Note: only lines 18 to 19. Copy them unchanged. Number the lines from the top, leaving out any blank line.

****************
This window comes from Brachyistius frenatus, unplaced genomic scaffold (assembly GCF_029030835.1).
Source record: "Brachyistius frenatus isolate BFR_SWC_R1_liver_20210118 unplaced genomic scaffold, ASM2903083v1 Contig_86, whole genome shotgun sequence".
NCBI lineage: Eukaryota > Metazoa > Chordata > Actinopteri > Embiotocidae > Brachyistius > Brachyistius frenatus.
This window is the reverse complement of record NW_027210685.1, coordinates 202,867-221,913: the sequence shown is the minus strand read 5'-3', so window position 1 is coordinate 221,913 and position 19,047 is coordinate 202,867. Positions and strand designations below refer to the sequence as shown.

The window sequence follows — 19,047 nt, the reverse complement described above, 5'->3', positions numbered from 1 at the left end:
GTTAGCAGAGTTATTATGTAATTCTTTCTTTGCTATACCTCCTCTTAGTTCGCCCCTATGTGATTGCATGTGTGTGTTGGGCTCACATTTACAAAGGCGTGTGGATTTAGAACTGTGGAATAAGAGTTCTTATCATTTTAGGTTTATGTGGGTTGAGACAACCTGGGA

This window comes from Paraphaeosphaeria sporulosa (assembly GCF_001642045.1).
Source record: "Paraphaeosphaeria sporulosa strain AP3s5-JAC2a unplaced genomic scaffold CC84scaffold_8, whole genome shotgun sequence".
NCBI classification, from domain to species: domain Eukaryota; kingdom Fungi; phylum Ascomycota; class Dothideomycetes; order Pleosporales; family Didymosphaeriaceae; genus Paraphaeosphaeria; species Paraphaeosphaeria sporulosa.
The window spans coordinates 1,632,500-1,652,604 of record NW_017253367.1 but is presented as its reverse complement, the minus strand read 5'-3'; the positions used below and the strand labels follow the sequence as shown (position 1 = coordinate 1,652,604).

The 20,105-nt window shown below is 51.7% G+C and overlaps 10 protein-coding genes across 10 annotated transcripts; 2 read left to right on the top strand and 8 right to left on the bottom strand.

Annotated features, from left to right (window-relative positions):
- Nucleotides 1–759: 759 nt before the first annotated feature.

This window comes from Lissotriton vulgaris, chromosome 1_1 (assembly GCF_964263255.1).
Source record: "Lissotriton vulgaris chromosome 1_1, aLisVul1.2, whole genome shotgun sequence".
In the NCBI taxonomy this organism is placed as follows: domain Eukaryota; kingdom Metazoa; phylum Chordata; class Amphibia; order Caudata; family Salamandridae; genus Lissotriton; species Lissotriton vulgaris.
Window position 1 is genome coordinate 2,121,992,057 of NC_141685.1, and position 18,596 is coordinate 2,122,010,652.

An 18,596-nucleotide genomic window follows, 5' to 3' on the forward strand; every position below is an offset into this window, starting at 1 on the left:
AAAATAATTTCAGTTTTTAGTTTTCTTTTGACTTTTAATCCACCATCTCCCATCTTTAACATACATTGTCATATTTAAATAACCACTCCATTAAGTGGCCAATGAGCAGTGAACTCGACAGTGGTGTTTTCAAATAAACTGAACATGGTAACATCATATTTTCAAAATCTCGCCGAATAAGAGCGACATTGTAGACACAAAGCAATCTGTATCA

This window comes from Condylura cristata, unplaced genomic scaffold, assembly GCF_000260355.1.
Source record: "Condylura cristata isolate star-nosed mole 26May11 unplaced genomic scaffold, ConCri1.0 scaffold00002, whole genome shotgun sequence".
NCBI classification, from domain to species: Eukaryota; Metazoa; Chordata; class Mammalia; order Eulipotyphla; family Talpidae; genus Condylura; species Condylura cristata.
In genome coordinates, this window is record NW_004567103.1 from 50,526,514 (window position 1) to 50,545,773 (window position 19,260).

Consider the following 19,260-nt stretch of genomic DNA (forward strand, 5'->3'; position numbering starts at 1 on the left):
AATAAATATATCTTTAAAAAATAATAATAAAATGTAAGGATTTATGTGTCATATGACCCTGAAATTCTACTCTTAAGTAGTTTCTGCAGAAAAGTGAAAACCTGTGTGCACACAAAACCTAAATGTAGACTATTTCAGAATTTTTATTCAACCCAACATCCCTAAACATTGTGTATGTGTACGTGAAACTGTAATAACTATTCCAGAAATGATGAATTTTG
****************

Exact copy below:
An 18,596-nucleotide genomic window follows, 5' to 3' on the forward strand; every position below is an offset into this window, starting at 1 on the left:
AAAATAATTTCAGTTTTTAGTTTTCTTTTGACTTTTAATCCACCATCTCCCATCTTTAACATACATTGTCATATTTAAATAACCACTCCATTAAGTGGCCAATGAGCAGTGAACTCGACAGTGGTGTTTTCAAATAAACTGAACATGGTAACATCATATTTTCAAAATCTCGCCGAATAAGAGCGACATTGTAGACACAAAGCAATCTGTATCA